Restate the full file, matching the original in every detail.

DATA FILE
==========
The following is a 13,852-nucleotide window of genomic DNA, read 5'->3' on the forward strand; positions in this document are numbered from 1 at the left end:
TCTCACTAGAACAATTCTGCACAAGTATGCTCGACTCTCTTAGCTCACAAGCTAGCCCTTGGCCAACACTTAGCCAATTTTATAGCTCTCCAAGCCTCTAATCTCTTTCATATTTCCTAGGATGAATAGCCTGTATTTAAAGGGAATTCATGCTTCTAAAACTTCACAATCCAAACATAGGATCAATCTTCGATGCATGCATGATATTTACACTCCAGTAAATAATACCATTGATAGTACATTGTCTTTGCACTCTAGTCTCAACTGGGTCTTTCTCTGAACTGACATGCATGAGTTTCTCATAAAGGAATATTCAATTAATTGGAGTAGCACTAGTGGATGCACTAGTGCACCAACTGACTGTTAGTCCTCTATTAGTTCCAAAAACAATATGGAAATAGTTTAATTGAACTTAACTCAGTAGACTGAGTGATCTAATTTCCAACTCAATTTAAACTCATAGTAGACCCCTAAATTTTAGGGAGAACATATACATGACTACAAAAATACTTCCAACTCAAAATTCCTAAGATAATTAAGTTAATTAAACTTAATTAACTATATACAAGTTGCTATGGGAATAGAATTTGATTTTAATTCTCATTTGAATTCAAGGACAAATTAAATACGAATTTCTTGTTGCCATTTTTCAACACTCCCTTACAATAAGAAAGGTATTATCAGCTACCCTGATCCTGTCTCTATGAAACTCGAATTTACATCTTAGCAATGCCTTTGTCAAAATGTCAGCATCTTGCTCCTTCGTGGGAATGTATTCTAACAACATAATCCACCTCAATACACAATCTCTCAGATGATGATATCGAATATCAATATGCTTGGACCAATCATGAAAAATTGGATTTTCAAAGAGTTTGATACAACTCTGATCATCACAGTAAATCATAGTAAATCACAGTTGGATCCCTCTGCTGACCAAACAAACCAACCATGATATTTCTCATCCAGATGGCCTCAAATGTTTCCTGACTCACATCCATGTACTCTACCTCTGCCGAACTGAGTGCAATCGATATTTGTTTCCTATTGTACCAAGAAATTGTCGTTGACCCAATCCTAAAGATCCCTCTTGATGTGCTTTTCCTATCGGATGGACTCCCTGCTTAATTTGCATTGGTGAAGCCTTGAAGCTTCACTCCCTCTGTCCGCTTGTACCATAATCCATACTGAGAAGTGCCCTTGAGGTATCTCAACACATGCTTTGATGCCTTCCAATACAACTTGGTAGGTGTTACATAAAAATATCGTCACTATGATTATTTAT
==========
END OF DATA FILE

The following is a 13,852-nucleotide window of genomic DNA, read 5'->3' on the forward strand; positions in this document are numbered from 1 at the left end:
TCTCACTAGAACAATTCTGCACAAGTATGCTCGACTCTCTTAGCTCACAAGCTAGCCCTTGGCCAACACTTAGCCAATTTTATAGCTCTCCAAGCCTCTAATCTCTTTCATATTTCCTAGGATGAATAGCCTGTATTTAAAGGGAATTCATGCTTCTAAAACTTCACAATCCAAACATAGGATCAATCTTCGATGCATGCATGATATTTACACTCCAGTAAATAATACCATTGATAGTACATTGTCTTTGCACTCTAGTCTCAACTGGGTCTTTCTCTGAACTGACATGCATGAGTTTCTCATAAAGGAATATTCAATTAATTGGAGTAGCACTAGTGGATGCACTAGTGCACCAACTGACTGTTAGTCCTCTATTAGTTCCAAAAACAATATGGAAATAGTTTAATTGAACTTAACTCAGTAGACTGAGTGATCTAATTTCCAACTCAATTTAAACTCATAGTAGACCCCTAAATTTTAGGGAGAACATATACATGACTACAAAAATACTTCCAACTCAAAATTCCTAAGATAATTAAGTTAATTAAACTTAATTAACTATATACAAGTTGCTATGGGAATAGAATTTGATTTTAATTCTCATTTGAATTCAAGGACAAATTAAATACGAATTTCTTGTTGCCATTTTTCAACACTCCCTTACAATAAGAAAGGTATTATCAGCTACCCTGATCCTGTCTCTATGAAACTCGAATTTACATCTTAGCAATGCCTTTGTCAAAATGTCAGCATCTTGCTCCTTCGTGGGAATGTATTCTAACAACATAATCCACCTCAATACACAATCTCTCAGATGATGATATCGAATATCAATATGCTTGGACCAATCATGAAAAATTGGATTTTCAAAGAGTTTGATACAACTCTGATCATCACAGTAAATCATAGTAAATCACAGTTGGATCCCTCTGCTGACCAAACAAACCAACCATGATATTTCTCATCCAGATGGCCTCAAATGTTTCCTGACTCACATCCATGTACTCTACCTCTGCCGAACTGAGTGCAATCGATATTTGTTTCCTATTGTACCAAGAAATTGTCGTTGACCCAATCCTAAAGATCCCTCTTGATGTGCTTTTCCTATCGGATGGACTCCCTGCTTAATTTGCATTGGTGAAGCCTTGAAGCTTCACTCCCTCTGTCCGCTTGTACCATAATCCATACTGAGAAGTGCCCTTGAGGTATCTCAACACATGCTTTGATGCCTTCCAATACAACTTGGTAGGTGTTACATAAAAATATCGTCACTATGATTATTTAT